Frequent fliers, consider: Is airline elite status worth the trouble?
As we enter the final weeks of 2015, frequent fliers begin asking a familiar question: “Will I be able to hold onto my airline elite status for another year?”
Before you answer that question, ask yourself this one: Is airline elite status worth the trouble?
Airline loyalty programs, including those of major legacy carriers United and Delta, have undergone seismic changes in the last two years that have included the inception of additional elite-qualification requirements. American will change its loyalty program in 2016.
“It’s harder than ever to earn elite status,” Ben Schlappig, founder of the loyalty-program blog One Mile at a Time, said in an email. “Not only do you have to fly a certain number of miles or segments, but you also have to spend a certain amount of money on airfare each year to earn status with some airlines.”
Why bother? “In general, top-tier status is as valuable as ever because it confers perks which you couldn’t otherwise get, such as international upgrades, lounge access, bonus miles and fee waivers,” Schlappig said.
First, some background. When you fly an airline, you earn two kinds of miles. Award miles are the kind of miles you now generally earn based on your spending with the airline. Those can be redeemed for award tickets. Elite-qualifying miles count toward earning elite status and are calculated based on distance flown and fare class.
The easiest way to earn elite-qualifying miles or segments is still by flying, and you might even be able to earn more miles than you think.
“It is very important to decide where to credit your flights,” Schlappig said. “Most major airlines belong to alliances.” That means you can credit flight activity on any number of carriers to your program of choice. To see which airlines belong to which alliances, go to www.lat.ms/1Q2UGpM.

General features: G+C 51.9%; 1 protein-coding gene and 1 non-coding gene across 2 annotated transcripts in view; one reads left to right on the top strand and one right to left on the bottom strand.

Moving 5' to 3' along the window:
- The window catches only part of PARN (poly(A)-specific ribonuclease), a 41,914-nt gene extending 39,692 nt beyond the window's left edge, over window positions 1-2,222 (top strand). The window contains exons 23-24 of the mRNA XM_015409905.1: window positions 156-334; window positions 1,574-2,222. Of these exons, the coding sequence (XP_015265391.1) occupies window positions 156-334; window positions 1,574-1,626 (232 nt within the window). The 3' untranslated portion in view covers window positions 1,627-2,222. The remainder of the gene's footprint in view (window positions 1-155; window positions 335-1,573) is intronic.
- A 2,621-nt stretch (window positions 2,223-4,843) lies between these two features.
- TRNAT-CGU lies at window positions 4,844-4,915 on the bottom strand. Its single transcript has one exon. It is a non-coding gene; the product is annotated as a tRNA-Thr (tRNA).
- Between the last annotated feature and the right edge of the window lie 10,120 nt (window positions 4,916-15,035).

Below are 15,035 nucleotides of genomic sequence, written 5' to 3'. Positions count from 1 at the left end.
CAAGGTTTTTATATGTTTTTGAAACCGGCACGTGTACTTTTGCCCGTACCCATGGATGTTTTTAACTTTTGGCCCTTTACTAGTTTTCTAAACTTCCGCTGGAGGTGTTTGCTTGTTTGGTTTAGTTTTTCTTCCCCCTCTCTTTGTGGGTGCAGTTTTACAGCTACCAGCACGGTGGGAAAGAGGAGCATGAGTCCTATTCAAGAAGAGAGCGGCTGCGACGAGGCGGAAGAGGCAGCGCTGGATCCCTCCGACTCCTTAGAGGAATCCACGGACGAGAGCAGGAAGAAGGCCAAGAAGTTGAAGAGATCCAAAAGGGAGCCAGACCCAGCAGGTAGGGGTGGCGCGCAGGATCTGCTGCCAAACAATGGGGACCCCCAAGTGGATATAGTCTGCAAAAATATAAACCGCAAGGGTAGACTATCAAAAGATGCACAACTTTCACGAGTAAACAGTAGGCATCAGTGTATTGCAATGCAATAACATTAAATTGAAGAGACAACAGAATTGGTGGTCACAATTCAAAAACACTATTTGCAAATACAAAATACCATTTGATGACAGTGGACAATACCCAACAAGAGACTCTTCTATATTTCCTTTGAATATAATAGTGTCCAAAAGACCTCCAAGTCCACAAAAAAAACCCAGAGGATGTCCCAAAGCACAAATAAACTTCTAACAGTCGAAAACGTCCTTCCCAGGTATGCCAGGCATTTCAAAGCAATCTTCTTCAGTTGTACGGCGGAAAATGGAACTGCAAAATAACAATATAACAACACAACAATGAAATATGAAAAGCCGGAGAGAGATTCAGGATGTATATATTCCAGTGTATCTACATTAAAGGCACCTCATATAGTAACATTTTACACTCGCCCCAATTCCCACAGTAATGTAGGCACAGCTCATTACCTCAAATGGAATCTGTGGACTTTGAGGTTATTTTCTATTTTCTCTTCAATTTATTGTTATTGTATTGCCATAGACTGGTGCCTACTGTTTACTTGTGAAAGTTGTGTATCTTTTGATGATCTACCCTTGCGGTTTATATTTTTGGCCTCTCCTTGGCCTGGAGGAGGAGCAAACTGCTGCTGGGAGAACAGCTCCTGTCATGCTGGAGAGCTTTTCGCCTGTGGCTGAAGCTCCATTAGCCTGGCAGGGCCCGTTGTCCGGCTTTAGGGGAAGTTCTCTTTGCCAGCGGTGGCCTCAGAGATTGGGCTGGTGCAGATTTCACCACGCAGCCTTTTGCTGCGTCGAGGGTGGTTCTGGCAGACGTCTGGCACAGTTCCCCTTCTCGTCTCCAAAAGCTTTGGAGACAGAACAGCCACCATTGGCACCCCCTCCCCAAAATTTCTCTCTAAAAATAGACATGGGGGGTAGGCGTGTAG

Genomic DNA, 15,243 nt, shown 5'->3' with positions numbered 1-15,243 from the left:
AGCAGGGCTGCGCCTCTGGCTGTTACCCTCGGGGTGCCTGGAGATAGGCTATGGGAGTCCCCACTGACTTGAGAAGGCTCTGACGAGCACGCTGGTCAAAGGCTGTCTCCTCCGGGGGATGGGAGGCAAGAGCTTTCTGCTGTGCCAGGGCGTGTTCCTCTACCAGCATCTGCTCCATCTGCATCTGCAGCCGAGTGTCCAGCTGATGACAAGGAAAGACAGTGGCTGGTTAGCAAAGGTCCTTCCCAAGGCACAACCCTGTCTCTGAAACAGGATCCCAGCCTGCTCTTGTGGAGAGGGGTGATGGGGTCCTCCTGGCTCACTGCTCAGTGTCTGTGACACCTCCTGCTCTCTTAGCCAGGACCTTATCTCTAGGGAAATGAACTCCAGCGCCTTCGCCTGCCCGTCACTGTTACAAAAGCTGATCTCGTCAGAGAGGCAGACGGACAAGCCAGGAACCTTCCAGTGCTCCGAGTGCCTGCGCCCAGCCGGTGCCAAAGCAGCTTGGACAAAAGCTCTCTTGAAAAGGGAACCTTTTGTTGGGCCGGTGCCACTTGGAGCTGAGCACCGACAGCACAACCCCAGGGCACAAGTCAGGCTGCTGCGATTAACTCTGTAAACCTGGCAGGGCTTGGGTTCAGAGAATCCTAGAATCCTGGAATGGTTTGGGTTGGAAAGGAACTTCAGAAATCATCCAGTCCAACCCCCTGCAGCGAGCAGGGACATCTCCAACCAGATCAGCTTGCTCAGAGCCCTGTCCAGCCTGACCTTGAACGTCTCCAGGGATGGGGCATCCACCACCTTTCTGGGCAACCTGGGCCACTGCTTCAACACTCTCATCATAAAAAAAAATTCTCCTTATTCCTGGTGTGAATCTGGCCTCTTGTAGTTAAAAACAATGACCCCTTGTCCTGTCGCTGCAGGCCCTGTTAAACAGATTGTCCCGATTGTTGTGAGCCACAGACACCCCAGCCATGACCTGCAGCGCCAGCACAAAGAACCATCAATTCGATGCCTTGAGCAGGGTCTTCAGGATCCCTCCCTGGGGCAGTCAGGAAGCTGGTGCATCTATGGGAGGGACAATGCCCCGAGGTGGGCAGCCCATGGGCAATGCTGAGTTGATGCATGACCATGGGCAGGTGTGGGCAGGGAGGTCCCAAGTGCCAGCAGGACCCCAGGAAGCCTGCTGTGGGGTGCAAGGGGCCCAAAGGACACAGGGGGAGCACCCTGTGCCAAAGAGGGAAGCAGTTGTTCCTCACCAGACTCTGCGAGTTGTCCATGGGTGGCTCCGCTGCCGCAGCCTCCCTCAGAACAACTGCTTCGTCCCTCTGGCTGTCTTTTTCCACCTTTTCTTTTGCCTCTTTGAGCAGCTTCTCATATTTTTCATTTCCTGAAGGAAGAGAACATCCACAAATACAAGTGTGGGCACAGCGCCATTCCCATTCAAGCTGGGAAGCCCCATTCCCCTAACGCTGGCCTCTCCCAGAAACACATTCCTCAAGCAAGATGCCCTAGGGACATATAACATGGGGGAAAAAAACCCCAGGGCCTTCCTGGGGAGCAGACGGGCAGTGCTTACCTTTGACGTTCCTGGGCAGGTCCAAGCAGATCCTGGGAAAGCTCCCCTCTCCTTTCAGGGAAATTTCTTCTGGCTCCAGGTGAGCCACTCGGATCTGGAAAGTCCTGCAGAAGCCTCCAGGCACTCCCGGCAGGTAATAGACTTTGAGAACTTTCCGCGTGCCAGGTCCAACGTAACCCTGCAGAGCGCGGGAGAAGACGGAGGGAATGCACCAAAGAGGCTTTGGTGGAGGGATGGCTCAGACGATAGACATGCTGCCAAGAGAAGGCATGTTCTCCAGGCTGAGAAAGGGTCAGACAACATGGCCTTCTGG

Not all airlines credit partner flights the same way. For instance, if you flew Korean Air, some fares that would earn Alaska Airlines Mileage Plan miles would not earn Delta SkyMiles, so it pays to know the earning rules of your program.
“Crediting your flights to the right program could be the difference between achieving elite status or not,” Schlappig said.
Among them, Schlappig said, are the Citi Executive AAdvantage card, which offers 10,000 bonus elite-qualifying miles when spending $40,000 on the card in a calendar year, and the Delta Reserve card, which offers 10,000 Medallion Qualifying Miles as a sign-up bonus and up to 30,000 Medallion Qualifying Miles for achieving certain spending thresholds.
It is also worth asking your friends and co-workers to see whether any of them can give you the gift of elite status.
“Some airlines, such as Delta and Alaska, give their top-tier elite members the benefit of nominating someone else for elite status,” Schlappig said. “Corporate travel departments often have the ability to nominate employees for status on a case-by-case basis.”
Finally, if you are not going to fly or spend enough to qualify for elite status, some airlines sell “boosts,” in which you can retain your status by paying a one-time fee.
Last year, American Airlines AAdvantage offered elite members the chance to boost up to its top-tier Executive Platinum status for $1,199 to $2,499, depending on the miles or segments they had already earned that year.
“The price is typically outrageously high,” Schlappig said, “and I would do everything possible to avoid having to pay, including taking a year-end trip instead to earn the miles you need.”
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